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What Rosetta can learn from Comet Churyumov-Gerasimenko, the 'singing' comet

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Scientists say when a European spacecraft orbiting a distant comet sends a small lander to settle on the comet's surface, they hope to discover a whole lists of things about the mysterious object -- including why it is "singing."

Instruments aboard the European Space Agency's Rosetta spacecraft presently circling around Comet Churyumov-Gerasimenko have detected a "song" being emitted by the comet, recorded as oscillations in the magnetic field surrounding the object.

Far below the range of human hearing -- we can discern sounds from 20 hertz to 20 kilohertz -- the comet's "song," picked up by Rosetta's magnetometer experiment, is tuned to 40 to 50 millihertz.

The cosmic tune was first detected in August as Rosetta came to within around 60 miles of the comet.

ESA scientists say they believe it may be produced as the comet emits neutral particles out into space which are then ionized, taking on an electrical charge.

However, they acknowledge that at the present that's just speculation.

"This is exciting because it is completely new to us," says Karl-Heinz Glassmeier at the Technische Universitat Braunschweig in Germany. "We did not expect this and we are still working to understand the physics of what is happening."

Researchers hope to know more, and answer a number of other comet questions as well, when Rosetta's lander, dubbed Philae, is sent to the comet's surface on Nov. 12.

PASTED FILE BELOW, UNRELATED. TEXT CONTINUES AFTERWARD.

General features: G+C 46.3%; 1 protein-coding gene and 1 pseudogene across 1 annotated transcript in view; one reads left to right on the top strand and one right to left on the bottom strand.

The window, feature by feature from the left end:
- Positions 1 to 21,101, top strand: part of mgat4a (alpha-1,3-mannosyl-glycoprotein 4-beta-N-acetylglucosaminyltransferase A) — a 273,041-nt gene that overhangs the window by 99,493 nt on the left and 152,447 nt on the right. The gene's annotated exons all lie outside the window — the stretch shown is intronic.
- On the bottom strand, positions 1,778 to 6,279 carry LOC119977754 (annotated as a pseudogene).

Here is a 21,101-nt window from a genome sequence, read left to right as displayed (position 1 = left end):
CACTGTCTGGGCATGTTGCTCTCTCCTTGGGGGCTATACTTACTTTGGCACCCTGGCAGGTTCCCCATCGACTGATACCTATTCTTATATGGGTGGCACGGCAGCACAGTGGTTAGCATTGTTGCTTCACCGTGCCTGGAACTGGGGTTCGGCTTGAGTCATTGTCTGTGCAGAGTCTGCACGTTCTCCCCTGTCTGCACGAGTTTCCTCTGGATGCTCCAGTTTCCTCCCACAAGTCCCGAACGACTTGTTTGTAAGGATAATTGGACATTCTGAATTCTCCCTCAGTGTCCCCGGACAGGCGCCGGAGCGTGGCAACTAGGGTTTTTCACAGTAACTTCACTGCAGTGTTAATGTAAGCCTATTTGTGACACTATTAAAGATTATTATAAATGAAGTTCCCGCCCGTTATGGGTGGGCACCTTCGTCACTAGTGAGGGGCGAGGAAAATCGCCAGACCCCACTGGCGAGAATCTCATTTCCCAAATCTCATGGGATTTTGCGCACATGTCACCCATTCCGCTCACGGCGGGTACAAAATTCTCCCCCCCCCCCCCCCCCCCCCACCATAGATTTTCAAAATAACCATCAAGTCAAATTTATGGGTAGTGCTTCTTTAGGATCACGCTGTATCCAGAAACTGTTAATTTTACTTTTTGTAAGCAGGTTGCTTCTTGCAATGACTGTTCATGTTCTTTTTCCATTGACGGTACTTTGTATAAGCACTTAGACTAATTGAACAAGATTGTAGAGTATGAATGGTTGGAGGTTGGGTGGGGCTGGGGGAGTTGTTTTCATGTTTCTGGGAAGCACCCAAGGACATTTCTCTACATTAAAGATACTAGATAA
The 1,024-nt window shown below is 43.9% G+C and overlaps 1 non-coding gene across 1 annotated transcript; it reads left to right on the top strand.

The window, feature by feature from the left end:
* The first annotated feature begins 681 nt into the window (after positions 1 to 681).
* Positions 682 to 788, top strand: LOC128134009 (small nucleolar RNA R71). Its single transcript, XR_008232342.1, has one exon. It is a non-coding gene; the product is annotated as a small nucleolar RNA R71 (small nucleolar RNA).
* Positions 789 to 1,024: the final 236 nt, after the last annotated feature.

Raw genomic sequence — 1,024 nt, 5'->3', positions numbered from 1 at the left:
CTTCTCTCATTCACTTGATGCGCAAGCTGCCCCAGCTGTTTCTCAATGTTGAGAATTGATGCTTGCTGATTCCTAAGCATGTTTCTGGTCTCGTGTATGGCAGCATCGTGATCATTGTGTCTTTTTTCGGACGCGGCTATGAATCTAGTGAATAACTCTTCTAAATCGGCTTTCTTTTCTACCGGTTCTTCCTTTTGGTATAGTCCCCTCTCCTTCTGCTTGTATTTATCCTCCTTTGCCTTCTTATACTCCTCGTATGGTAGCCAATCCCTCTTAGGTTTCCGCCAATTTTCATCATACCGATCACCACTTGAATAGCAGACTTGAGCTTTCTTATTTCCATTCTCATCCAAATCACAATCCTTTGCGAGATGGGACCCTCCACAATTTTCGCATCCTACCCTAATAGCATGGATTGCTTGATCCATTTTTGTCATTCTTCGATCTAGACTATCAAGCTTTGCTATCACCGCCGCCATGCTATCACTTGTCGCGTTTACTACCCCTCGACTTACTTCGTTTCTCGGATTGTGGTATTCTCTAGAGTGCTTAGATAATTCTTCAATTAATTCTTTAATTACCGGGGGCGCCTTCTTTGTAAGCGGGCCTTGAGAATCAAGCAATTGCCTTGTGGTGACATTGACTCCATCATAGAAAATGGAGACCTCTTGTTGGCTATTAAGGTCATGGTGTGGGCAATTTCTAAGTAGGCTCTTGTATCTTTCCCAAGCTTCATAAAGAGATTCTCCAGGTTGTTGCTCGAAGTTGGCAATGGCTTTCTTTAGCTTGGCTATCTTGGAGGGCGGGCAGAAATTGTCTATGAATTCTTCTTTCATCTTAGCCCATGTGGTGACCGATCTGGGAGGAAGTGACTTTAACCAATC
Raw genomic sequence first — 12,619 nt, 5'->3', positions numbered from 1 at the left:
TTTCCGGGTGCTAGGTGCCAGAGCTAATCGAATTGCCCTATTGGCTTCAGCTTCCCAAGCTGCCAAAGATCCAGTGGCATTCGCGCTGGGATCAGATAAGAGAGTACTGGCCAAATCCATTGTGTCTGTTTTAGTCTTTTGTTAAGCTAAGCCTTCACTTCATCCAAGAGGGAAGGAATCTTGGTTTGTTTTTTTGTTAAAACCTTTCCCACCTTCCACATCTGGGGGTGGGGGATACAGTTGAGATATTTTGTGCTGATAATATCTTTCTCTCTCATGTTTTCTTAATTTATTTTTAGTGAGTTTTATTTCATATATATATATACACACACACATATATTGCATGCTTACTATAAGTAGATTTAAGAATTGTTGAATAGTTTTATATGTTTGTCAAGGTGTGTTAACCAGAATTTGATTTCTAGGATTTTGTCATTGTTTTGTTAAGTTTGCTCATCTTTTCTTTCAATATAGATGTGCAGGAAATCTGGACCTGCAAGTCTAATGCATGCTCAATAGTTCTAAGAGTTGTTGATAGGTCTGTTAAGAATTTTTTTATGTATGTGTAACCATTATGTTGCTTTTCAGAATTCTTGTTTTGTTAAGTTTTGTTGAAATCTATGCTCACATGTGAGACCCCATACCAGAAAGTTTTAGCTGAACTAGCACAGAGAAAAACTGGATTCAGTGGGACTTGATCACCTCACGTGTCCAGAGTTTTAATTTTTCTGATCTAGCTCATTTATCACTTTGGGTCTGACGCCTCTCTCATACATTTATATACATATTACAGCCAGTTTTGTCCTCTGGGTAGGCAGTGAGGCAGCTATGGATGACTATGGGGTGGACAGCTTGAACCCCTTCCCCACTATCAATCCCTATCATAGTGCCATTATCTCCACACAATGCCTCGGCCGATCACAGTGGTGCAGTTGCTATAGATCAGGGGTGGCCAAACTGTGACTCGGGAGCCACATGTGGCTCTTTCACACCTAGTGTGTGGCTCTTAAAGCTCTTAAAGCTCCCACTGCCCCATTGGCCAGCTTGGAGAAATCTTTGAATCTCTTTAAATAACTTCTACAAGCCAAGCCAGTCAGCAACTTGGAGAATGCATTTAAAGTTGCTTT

Among the discoveries the Rosetta/Philae could make is a complete inventory of the chemical and mineralogical composition of the comet, and dynamic properties and shape of its nucleus.

A central question scientists hope to gather data on is when, where and how the comet formed.

Comet Churyumov-Gerasimenko is one of numerous short period comets which have orbital periods of less than 20 years, with orbits controlled by Jupiter's gravity, which is why they are also called Jupiter Family comets.

Like all comets, it has been named for its discoverers, Klim Churyumov and Svetlana Gerasimenko, who identified it from astronomical photographic plates in 1969.

Of particular interest to scientists pouring over Rosetta/Philae data will be the relationship of the materials the make up the comet with those found in interstellar space.

They also hope to determine if the comet dates from the time of the formation of our solar system, which could provide valuable clues to the processes that created the planets, including the Earth, that currently voyage around our Sun.

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